Nocturnes - a healing vigil




"“ For most of us, cancer is a bogeyman who lives in another land and we give him little heed, until one day he turns up at our house and moves in without ceremony. Everything is changed utterly.” – Patrick Walshe 2015.

This was the starting point for a series of fourteen “Nocturnes” which Patrick Walshe created as a response to the journey of treatment his wife underwent. The helplessness of the onlooker, the worry that overtakes a spouse at 4am waking rigid with fear and anxiety, was translated into these paintings which are the night prayers of the fellow traveller on this enforced emotional journey. It was a way expressing all the hopes, worries and minor triumphs that are ubiquitous to all those who travel this road.
When eventually a happy outcome was arrived at and the final painting, “Return of the Dawn Chorus” had been completed, Patrick Walshe donated the series to the benefit of The Keating Foundation, a survivors charity.


View a U.S. television interview about the Nocturnes cycle









(I) Dark Night Cold Ground


(III) I Went Down to the River


(II) Hope for Happiness










(V) Spinning Not Dancing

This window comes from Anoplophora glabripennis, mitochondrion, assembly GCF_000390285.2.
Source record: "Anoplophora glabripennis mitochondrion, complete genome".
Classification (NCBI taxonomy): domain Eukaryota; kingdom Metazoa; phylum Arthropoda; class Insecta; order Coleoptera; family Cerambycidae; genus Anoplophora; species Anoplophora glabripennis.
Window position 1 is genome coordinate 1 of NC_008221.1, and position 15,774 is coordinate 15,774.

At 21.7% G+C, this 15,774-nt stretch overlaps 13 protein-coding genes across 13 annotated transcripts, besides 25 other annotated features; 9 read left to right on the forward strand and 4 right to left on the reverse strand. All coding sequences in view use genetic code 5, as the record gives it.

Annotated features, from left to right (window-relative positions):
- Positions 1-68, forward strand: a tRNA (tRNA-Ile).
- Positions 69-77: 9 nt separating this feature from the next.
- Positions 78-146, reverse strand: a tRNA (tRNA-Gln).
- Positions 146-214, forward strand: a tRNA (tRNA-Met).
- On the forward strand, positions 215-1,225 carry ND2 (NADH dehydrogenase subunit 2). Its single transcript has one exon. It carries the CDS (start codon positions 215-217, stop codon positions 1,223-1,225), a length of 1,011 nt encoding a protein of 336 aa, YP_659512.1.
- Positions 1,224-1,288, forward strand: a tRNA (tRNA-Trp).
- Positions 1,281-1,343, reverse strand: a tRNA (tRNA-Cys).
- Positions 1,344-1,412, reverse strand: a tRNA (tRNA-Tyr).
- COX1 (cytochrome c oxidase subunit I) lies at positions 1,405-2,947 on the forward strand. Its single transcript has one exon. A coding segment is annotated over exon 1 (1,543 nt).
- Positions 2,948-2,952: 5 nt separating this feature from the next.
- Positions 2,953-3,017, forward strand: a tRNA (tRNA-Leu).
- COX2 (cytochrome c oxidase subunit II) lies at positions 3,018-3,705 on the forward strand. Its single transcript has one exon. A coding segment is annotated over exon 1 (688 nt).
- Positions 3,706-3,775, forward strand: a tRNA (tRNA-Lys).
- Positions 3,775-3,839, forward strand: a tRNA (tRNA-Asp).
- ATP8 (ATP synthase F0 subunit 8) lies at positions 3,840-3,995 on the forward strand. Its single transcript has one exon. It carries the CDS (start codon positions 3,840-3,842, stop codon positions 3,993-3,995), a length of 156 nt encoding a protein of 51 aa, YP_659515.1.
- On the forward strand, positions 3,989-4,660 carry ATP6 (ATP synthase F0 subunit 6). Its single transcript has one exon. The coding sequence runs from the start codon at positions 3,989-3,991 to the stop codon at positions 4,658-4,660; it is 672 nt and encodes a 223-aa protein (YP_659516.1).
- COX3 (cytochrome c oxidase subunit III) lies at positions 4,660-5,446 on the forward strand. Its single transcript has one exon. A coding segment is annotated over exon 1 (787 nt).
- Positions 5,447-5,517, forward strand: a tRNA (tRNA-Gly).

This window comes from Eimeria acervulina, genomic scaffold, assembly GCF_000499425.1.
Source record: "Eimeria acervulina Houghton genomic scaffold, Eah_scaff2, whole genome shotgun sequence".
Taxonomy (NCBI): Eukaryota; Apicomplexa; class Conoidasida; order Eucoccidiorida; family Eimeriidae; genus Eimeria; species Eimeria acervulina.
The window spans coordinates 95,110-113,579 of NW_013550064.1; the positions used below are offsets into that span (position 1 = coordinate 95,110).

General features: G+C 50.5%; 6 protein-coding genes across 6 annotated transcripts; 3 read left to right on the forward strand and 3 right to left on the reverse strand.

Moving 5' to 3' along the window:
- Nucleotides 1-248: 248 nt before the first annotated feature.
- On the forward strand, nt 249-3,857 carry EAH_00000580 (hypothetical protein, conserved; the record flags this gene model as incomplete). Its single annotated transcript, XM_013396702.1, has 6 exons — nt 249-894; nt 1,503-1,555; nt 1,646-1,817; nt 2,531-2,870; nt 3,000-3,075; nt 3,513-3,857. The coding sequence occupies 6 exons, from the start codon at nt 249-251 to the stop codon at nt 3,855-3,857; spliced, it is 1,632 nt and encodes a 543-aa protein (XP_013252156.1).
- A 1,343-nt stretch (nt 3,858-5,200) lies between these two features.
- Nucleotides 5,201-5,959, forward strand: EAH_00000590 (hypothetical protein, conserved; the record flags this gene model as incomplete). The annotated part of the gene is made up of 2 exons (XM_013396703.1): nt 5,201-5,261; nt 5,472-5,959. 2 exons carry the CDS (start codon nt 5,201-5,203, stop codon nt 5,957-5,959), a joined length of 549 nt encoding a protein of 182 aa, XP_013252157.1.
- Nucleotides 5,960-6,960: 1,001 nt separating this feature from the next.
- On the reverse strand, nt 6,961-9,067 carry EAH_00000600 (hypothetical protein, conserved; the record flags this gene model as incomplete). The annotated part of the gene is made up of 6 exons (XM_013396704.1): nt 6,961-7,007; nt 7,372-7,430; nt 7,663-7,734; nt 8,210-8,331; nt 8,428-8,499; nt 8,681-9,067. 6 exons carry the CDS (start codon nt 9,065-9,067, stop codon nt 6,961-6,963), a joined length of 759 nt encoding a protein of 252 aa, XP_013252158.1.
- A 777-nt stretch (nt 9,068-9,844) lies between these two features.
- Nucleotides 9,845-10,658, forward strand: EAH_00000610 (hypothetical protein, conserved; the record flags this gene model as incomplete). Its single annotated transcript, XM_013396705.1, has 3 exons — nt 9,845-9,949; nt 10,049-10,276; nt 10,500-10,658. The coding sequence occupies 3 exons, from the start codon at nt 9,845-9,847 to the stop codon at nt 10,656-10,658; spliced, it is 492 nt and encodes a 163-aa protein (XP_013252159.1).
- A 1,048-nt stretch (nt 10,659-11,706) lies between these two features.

(IV) Zen Church on Sunday
(VI) The Beautiful Thing About You

Since we are what we are, what shall we be

But what we are? We are, we have

Six feet and seventy years, to see

The light and then release it for the grave.

We are not worlds, no, nor infinity,

We have no claims on stone, except to prove

In the invention of the city

Our hearts, our intellect, our love.

Stephen Spender 1943









(VII) You Haven't Cried Today
(VIII) A Moon Over You
(IX) Can You Find Your Way From Here












(X) A Friend Arrives With Flowers
(XI) The World From a Tunnel











(XII) The PathTowards Home
(XIV) Return of the Dawn Chorus


(XIII)"There are no Whys Here"





















The fourteen Nocturnes are 60cm square paintings.A Nocturne is part of the night time monastic prayer cycle.This gives the consecutive paintings their narrative identity.

All consist of oil paints on silver leaf which has been applied to the canvas as a ground, thereby creating a three dimensional quality which is greatly affected by lighting and the relative positional aspect of the viewer.

Click on the individual images to expand